IT'S nice to be No. 1. And being ranked first among transmission plants in North America is no small feat for General Motors Corp.'s Powertrain factory in Toledo. For the last two years the honor had bypassed workers at the Alexis Road plant after they had held it for five straight years.
But they were determined to regain their top place this year. And they did, despite corporate-wide job cuts, including about 1,300 lost at the Powertrain plant through buyouts or early retirements. "We're proud of our membership and everything we've been able to accomplish under great difficulty," said Ray Wood, president of UAW Local 14 at the plant.
According to the Harbour Report, a closely watched rating of manufacturing productivity, the Toledo plant is the No. 1 producer among all transmission facilities. It can build a rear-wheel-drive transmission every 2.54 hours, compared to 2.8 hours a year ago.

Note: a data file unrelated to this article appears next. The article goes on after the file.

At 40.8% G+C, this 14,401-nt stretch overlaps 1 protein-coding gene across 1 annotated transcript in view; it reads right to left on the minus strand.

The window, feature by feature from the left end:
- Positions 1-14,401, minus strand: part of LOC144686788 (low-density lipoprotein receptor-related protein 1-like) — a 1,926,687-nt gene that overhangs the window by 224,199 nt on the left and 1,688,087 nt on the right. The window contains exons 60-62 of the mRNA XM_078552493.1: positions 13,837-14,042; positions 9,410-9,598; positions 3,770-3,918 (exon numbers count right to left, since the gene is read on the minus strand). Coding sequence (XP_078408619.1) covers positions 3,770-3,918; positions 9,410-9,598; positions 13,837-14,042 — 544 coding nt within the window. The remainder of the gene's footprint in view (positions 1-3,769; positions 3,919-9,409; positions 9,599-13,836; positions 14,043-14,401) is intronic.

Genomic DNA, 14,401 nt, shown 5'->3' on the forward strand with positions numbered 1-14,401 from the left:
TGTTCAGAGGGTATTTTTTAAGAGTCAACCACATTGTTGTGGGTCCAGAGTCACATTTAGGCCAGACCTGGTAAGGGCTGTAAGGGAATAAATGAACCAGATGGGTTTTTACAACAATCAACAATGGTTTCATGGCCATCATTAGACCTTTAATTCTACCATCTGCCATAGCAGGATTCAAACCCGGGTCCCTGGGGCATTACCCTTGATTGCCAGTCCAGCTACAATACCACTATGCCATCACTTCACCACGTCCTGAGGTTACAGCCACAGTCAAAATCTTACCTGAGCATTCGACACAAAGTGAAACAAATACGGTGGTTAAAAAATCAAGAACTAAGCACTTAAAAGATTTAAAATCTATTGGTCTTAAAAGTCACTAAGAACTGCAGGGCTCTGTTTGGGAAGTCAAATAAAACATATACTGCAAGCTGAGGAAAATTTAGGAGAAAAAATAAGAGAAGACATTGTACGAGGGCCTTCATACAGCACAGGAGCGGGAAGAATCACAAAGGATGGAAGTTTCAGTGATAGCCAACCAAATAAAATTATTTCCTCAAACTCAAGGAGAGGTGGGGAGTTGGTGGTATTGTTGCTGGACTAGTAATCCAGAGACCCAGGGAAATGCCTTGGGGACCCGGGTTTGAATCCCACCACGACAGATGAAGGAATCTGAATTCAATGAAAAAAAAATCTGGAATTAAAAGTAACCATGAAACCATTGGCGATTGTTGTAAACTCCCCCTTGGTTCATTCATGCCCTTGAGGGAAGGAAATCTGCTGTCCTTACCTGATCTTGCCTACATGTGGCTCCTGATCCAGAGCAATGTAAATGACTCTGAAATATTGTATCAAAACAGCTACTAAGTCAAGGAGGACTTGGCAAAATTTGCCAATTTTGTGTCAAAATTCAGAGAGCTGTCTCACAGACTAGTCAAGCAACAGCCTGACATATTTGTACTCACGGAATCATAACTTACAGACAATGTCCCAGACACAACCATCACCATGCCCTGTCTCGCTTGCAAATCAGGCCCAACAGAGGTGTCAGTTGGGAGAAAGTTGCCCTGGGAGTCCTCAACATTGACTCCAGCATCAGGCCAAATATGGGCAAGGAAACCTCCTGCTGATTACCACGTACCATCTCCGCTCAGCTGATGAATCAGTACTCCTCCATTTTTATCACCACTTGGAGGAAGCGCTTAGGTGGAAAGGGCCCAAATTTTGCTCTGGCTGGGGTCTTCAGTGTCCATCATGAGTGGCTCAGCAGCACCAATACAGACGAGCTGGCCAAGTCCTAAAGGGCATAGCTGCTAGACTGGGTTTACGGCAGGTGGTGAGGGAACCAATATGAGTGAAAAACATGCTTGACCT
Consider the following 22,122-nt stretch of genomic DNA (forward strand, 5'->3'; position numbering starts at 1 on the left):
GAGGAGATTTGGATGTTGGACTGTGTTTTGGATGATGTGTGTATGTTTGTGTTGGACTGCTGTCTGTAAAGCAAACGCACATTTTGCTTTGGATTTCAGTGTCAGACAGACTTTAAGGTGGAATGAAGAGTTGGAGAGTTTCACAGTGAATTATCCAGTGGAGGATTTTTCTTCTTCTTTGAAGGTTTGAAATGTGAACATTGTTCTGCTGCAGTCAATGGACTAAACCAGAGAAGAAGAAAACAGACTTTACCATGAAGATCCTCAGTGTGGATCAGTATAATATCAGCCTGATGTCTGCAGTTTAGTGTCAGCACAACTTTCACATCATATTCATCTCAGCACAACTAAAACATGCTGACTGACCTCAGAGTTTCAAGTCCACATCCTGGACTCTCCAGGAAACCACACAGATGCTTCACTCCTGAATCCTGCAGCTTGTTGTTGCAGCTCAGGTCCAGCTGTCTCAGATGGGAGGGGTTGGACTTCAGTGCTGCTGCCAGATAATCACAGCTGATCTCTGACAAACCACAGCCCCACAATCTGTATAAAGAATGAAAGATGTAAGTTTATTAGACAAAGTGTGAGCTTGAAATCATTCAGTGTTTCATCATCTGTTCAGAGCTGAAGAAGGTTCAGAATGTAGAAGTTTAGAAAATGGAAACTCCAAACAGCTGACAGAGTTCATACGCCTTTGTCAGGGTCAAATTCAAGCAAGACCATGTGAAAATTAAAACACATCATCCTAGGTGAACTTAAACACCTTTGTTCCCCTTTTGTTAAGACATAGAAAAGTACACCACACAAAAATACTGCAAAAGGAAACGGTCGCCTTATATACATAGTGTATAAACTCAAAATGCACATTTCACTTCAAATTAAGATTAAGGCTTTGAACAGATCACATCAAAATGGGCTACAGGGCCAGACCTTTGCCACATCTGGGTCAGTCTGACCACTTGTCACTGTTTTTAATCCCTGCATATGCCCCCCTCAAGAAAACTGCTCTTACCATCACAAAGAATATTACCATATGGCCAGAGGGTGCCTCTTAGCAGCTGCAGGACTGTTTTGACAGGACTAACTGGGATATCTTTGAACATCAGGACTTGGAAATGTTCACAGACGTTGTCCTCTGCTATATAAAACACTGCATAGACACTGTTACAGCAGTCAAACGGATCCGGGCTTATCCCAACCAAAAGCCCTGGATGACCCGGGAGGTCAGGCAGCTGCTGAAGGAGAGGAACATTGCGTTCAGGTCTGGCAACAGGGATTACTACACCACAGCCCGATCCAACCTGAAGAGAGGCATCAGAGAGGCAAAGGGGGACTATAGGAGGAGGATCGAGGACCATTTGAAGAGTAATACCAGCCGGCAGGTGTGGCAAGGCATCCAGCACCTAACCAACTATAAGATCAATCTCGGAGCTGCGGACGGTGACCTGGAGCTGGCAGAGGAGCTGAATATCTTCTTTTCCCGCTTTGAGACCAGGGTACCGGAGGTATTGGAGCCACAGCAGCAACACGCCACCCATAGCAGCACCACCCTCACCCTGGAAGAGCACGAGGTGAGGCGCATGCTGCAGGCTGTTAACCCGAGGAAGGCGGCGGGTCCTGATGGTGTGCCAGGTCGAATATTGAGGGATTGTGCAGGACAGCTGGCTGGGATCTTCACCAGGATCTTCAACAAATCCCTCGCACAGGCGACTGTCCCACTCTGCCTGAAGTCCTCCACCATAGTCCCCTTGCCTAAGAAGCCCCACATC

That was also the time of a Chrysler plant in Indiana that used to hold the highest productivity title. GM says improved productivity at its Toledo plant means more efficient operations and a higher-quality product.
Harbour analyst Greg Gardner notes the impressive strides the company has made in just the consistency of the manufacturing. "It's very standardized, much, much more so than five years ago," he said.
Area engine plants also turned in respectable performances, with Global Engine Manufacturing Alliance in Dundee, a joint-venture operation involving DaimlerChrysler AG, ranking third, its first ever rating. The Ford Motor Co. Lima plant ranked sixth overall but first in its V-6 category.
The Toledo Jeep Assembly complex slipped in the productivity ratings, which was not entirely unexpected. Initial production drops are typical when a plant launches new products and Jeep launched two last year.
The automaker also took the novel approach of sharing on-site operations with three suppliers, which no doubt challenged productivity at the outset. But give it time and Jeep will surely build a better rank for itself.
For now it's Powertrain's turn to gloat, and deservedly so.